Intel should seek outside CEO -- but it won't
Intel CEO Paul Otellini delivering the keynote address at the 2012 International Consumer Electronics Show January 10, 2012, in Las Vegas. / Kevork Djansezian/Getty Images
(MoneyWatch) The personal computer industry used to have a killer annual trade show in Las Vegas called Comdex. It brought out all the movers and shakers, a veritable who's who of an industry that dominated the technology world.
Uncharacteristically early to an after-show party, I walked up to the bar to get the first of what would surely be many drinks that night. Standing there, alone like me, was my counterpart at arch-rival Intel, sales and marketing chief Paul Otellini. We were competitors, but that didn't stop us from striking up a casual conversation.
Nice guy, I remember thinking.
Years later, I was surprised to learn that Otellini was being groomed to become Intel's fifth chief executive officer. Then again, I shouldn't have been. As the world's leading chipmaker, Intel had a reputation for arrogance and a competitive corporate culture, but that didn't define the personalities of its executives. They were unique individuals.
Benign as that sounds, it explains a lot about why Intel has been unable to leverage its unparalleled success in PCs beyond PCs. Despite billions invested in technology and dozens of companies, the chip giant has failed to gain traction in the fast growing mobile phone and tablet markets.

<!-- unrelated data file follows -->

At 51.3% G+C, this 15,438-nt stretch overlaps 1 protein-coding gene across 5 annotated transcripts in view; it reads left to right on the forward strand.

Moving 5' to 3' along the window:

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Intel's top customers are still the same old gang, like PC makers Dell and Hewlett-Packard. That's why mobile chipmaker Qualcomm's market valuation actually surpassed Intel's this year. Qualcomm isn't bigger, but owing to its heritage as an early innovator in cell phone technology, it's certainly the better horse to ride in the mobile space.
While Intel has always been an innovative company, its domination of processors and other chips at the heart of PCs inevitably came to define the way it developed, manufactured and marketed its products. Some might say the reverse is true. In any case, its company culture and the market it serves now move in lockstep.
Having found itself in a similar dilemma two decades ago, IBM brought in an outsider, Lou Gerstner, to shake things up. Gerstner didn't just save Big Blue from breakup or extinction; he changed the company's culture at its core.
That's exactly what Intel needs. And Otellini's surprise decision to retire early presents a golden opportunity to do just that. Sure, Lou Gerstners are hard to come by, but repositioning the company to become a player in today's hottest growth markets has proved to be damn near impossible given the company's current culture. Nevertheless, the risk associated with tapping the first outside CEO in the company's history is significant. And therein lies the rub.
You see, IBM was pretty much on its last leg in the early 1990s. It had little to lose by bringing in an outsider to try to save the company. In contrast, Intel's doing just fine, operationally speaking. And that's why it won't bring in an outsider. It will assess the risk as too high. If it isn't broke, don't fix it.
That brings to mind a little known fact about Intel. The company once had four different processor architectures. When it decided to put all its eggs in one basket, it took a big risk. But that gutsy move ultimately enabled Intel to dominate the PC industry and become the world's leading chipmaker. That's the kind of guts the company needs now. We'll see.
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